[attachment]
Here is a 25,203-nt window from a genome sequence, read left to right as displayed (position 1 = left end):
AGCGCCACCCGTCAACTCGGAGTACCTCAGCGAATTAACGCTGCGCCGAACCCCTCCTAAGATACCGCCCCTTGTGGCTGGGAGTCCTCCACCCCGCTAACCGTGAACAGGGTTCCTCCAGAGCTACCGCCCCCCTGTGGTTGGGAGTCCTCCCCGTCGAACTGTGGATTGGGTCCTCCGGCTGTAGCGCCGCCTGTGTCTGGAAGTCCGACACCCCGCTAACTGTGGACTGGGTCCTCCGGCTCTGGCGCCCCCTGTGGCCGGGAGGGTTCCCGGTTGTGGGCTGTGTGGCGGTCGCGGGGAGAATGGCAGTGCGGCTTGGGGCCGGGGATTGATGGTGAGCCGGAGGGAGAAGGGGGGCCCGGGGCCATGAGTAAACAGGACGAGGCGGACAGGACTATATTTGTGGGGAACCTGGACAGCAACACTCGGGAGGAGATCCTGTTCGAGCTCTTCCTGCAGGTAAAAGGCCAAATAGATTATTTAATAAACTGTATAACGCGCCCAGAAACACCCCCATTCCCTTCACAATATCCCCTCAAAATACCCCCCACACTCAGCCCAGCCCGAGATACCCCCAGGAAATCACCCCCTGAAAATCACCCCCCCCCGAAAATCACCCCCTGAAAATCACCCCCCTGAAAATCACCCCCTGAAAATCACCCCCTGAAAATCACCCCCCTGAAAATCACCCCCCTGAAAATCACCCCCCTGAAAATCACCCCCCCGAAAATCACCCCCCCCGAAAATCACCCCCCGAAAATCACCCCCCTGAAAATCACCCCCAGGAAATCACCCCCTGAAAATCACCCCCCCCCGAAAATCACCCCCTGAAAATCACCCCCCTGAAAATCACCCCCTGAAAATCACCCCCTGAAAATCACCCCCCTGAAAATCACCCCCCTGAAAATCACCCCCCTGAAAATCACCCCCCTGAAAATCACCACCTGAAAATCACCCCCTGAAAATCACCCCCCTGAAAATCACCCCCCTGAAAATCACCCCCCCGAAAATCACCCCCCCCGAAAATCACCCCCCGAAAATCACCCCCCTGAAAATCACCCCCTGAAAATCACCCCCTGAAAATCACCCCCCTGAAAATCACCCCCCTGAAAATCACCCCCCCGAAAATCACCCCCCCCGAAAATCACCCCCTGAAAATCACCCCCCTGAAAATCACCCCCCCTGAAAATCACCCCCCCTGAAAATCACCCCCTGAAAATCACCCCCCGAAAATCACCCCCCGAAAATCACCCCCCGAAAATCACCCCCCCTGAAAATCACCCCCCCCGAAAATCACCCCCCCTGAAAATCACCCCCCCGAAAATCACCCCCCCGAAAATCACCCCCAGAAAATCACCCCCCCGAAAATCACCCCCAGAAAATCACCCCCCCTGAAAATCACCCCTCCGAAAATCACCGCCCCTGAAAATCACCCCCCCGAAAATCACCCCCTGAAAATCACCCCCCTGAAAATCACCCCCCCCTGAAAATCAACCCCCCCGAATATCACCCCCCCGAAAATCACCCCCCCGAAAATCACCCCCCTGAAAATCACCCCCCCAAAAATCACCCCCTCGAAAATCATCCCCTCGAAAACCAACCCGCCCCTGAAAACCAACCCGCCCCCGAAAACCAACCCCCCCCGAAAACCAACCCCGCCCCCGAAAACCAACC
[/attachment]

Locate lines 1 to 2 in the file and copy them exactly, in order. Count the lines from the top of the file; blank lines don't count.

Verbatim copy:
Here is a 25,203-nt window from a genome sequence, read left to right as displayed (position 1 = left end):
AGCGCCACCCGTCAACTCGGAGTACCTCAGCGAATTAACGCTGCGCCGAACCCCTCCTAAGATACCGCCCCTTGTGGCTGGGAGTCCTCCACCCCGCTAACCGTGAACAGGGTTCCTCCAGAGCTACCGCCCCCCTGTGGTTGGGAGTCCTCCCCGTCGAACTGTGGATTGGGTCCTCCGGCTGTAGCGCCGCCTGTGTCTGGAAGTCCGACACCCCGCTAACTGTGGACTGGGTCCTCCGGCTCTGGCGCCCCCTGTGGCCGGGAGGGTTCCCGGTTGTGGGCTGTGTGGCGGTCGCGGGGAGAATGGCAGTGCGGCTTGGGGCCGGGGATTGATGGTGAGCCGGAGGGAGAAGGGGGGCCCGGGGCCATGAGTAAACAGGACGAGGCGGACAGGACTATATTTGTGGGGAACCTGGACAGCAACACTCGGGAGGAGATCCTGTTCGAGCTCTTCCTGCAGGTAAAAGGCCAAATAGATTATTTAATAAACTGTATAACGCGCCCAGAAACACCCCCATTCCCTTCACAATATCCCCTCAAAATACCCCCCACACTCAGCCCAGCCCGAGATACCCCCAGGAAATCACCCCCTGAAAATCACCCCCCCCCGAAAATCACCCCCTGAAAATCACCCCCCTGAAAATCACCCCCTGAAAATCACCCCCTGAAAATCACCCCCCTGAAAATCACCCCCCTGAAAATCACCCCCCTGAAAATCACCCCCCCGAAAATCACCCCCCCCGAAAATCACCCCCCGAAAATCACCCCCCTGAAAATCACCCCCAGGAAATCACCCCCTGAAAATCACCCCCCCCCGAAAATCACCCCCTGAAAATCACCCCCCTGAAAATCACCCCCTGAAAATCACCCCCTGAAAATCACCCCCCTGAAAATCACCCCCCTGAAAATCACCCCCCTGAAAATCACCCCCCTGAAAATCACCACCTGAAAATCACCCCCTGAAAATCACCCCCCTGAAAATCACCCCCCTGAAAATCACCCCCCCGAAAATCACCCCCCCCGAAAATCACCCCCCGAAAATCACCCCCCTGAAAATCACCCCCTGAAAATCACCCCCTGAAAATCACCCCCCTGAAAATCACCCCCCTGAAAATCACCCCCCCGAAAATCACCCCCCCCGAAAATCACCCCCTGAAAATCACCCCCCTGAAAATCACCCCCCCTGAAAATCACCCCCCCTGAAAATCACCCCCTGAAAATCACCCCCCGAAAATCACCCCCCGAAAATCACCCCCCGAAAATCACCCCCCCTGAAAATCACCCCCCCCGAAAATCACCCCCCCTGAAAATCACCCCCCCGAAAATCACCCCCCCGAAAATCACCCCCAGAAAATCACCCCCCCGAAAATCACCCCCAGAAAATCACCCCCCCTGAAAATCACCCCTCCGAAAATCACCGCCCCTGAAAATCACCCCCCCGAAAATCACCCCCTGAAAATCACCCCCCTGAAAATCACCCCCCCCTGAAAATCAACCCCCCCGAATATCACCCCCCCGAAAATCACCCCCCCGAAAATCACCCCCCTGAAAATCACCCCCCCAAAAATCACCCCCTCGAAAATCATCCCCTCGAAAACCAACCCGCCCCTGAAAACCAACCCGCCCCCGAAAACCAACCCCCCCCGAAAACCAACCCCGCCCCCGAAAACCAACC